Fresh off giving up the most points in franchise history and finishing dead last in the NFL against the run, the Chicago Bears' much-maligned defense has entered the 2014 offseason with a number of obvious needs.
Chief among those roster requirements has to be at safety, where Chicago could be looking at a major overhaul of arguably its worst position on defense. One or even two new starters might be put in place—via free agency and the draft—before the start of next season.
Last year's disaster and the looming future of the current personnel at the position necessitate the need for significant improvement.
Major Wright, a third-round pick of the Bears in 2010 and three-year starter, will be an unrestricted free agent this spring and may sign elsewhere. He regressed severely in 2013, his fourth season in the NFL, and it's unlikely bringing him back will be a priority for the Bears.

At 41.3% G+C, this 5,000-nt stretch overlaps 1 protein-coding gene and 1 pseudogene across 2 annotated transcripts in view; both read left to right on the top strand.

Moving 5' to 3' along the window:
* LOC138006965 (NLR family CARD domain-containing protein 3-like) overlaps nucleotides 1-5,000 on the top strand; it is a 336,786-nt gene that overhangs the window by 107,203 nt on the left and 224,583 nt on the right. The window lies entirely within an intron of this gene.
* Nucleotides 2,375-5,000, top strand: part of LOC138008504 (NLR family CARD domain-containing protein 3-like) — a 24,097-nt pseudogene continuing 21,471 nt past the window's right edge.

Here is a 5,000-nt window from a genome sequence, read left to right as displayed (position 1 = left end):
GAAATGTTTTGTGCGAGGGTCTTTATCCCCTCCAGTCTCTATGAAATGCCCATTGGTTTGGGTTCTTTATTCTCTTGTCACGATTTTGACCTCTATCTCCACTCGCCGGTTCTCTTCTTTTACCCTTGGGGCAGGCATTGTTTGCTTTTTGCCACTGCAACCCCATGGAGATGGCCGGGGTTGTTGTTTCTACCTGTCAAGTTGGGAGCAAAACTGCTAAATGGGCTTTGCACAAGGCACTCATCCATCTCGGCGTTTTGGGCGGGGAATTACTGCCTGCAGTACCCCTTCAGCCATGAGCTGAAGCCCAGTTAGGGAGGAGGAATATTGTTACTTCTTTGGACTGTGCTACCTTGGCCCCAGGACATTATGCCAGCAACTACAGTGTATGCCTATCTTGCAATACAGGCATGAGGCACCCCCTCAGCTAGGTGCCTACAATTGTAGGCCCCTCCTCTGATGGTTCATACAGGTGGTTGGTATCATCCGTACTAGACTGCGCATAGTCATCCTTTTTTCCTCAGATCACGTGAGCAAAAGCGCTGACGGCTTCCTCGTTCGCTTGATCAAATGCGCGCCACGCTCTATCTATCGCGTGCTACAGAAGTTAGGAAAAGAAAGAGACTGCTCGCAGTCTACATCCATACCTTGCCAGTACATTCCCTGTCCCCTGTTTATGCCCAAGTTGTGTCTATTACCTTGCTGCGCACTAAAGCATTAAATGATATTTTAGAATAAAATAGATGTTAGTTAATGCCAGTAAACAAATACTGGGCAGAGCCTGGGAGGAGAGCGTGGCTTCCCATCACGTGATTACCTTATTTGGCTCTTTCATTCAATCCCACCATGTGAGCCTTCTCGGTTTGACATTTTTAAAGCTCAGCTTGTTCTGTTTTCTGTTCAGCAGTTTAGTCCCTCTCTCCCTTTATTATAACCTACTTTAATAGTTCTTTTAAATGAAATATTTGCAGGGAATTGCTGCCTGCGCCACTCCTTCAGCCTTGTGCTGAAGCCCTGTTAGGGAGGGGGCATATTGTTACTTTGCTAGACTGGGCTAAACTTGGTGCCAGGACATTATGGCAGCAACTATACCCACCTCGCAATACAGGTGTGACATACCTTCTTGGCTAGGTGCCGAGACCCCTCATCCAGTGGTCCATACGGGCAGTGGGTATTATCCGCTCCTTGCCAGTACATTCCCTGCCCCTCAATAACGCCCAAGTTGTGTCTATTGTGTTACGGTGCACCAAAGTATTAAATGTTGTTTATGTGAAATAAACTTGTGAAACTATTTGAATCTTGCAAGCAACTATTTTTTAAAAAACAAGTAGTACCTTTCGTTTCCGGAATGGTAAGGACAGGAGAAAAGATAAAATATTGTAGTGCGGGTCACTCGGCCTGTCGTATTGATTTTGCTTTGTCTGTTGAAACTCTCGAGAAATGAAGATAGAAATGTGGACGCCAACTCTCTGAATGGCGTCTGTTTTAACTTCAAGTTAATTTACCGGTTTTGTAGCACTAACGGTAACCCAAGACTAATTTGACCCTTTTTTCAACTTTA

Chris Conte, Wright's running mate and a third-round pick in 2011, suffered through a similar regression. He has one year left on his rookie deal.
Together, a once promising pair of young safeties played a prominent role in Chicago's defensive meltdown last season. The Bears allowed 478 points and 6,313 yards, including 2,583 rushing yards.
Only one year ago, Wright and Conte represented a bright and growing tandem at the back end of the NFL's third-ranked scoring defense and eighth-ranked pass defense. The two contributed nine turnover plays and only a few sporadic disappointments, leaving many to believe more progression was on the way in 2013.
It never happened.
By early January, Bears general manager Phil Emery was blaming himself for not adding more depth at the position.
‘‘[We] needed another safety to provide competition to improve our group—that’s on me,’’ Emery said, via Mark Potash of the Chicago Sun Times.
Without legitimate competition, the Bears two starters suffered through a season flush with disappointment.